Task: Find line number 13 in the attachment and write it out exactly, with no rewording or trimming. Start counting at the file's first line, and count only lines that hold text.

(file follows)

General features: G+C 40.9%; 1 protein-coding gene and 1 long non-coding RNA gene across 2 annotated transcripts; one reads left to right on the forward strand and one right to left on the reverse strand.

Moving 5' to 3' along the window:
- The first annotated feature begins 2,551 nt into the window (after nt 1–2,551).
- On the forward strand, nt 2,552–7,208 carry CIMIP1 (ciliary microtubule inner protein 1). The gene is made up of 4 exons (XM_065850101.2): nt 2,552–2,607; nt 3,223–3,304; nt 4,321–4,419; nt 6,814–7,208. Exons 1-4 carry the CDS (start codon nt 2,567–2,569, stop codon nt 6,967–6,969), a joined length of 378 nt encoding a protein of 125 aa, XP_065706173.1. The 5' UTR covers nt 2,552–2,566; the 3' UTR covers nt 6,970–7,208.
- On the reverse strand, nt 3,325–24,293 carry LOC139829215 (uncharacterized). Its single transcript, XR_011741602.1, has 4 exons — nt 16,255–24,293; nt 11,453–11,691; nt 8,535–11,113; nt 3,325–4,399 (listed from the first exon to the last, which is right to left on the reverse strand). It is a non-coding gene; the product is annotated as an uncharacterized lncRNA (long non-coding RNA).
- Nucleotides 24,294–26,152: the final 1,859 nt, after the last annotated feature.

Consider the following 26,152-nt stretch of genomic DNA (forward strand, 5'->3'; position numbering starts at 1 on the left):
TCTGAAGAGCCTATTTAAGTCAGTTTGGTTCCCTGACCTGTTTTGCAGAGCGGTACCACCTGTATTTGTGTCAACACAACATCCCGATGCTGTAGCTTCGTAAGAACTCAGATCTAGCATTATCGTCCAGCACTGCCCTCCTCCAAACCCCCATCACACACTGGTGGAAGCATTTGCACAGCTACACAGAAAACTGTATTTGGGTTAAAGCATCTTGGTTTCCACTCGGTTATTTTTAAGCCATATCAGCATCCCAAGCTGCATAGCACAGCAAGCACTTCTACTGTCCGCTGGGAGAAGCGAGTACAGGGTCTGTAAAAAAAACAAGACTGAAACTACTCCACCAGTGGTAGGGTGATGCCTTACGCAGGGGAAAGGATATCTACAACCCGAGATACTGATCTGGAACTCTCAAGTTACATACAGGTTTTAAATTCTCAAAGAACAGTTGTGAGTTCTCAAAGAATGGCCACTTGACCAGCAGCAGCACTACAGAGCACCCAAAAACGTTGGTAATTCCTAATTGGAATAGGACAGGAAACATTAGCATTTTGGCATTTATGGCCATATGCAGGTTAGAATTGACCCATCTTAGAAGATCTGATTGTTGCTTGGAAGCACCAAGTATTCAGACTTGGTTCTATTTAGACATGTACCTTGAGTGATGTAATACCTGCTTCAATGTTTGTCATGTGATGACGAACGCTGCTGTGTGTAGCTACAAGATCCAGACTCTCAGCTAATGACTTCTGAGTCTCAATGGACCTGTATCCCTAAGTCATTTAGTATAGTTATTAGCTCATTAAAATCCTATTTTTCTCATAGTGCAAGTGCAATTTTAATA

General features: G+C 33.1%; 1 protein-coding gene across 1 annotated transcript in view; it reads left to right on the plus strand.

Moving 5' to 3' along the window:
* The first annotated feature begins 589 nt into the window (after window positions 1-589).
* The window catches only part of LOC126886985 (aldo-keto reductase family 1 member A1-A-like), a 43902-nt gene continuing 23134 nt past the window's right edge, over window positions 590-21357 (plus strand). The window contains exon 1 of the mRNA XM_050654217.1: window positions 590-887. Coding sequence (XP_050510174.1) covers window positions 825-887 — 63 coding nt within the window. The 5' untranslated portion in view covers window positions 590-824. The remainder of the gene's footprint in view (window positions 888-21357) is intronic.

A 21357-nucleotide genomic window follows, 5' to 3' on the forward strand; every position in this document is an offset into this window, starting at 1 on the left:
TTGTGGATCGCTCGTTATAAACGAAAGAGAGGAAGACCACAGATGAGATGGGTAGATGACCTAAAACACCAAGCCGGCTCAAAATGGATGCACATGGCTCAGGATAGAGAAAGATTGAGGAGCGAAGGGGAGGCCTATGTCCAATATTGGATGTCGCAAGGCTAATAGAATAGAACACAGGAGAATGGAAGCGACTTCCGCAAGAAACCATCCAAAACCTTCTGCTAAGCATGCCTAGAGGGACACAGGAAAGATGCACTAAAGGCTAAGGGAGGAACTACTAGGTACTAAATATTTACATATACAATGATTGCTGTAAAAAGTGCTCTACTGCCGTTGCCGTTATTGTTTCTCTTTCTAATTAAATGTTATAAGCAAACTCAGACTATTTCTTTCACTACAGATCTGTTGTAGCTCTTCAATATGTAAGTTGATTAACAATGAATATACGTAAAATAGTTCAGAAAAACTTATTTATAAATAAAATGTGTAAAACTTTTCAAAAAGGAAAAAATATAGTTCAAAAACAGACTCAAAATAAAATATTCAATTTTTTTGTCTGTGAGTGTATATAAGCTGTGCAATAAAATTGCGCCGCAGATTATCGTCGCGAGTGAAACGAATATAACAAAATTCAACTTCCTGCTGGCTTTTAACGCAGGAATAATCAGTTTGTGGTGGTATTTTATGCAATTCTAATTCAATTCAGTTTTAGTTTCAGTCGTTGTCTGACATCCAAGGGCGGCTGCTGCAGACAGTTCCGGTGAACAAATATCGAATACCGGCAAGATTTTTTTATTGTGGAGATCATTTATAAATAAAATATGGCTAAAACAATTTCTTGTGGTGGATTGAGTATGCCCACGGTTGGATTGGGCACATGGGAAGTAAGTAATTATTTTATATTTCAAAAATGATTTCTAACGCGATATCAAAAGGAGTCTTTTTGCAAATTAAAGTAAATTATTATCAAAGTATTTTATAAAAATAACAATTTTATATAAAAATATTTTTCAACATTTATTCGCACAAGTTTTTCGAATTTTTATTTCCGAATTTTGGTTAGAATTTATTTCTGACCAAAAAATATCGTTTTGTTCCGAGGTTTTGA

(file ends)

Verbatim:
A 21357-nucleotide genomic window follows, 5' to 3' on the forward strand; every position in this document is an offset into this window, starting at 1 on the left: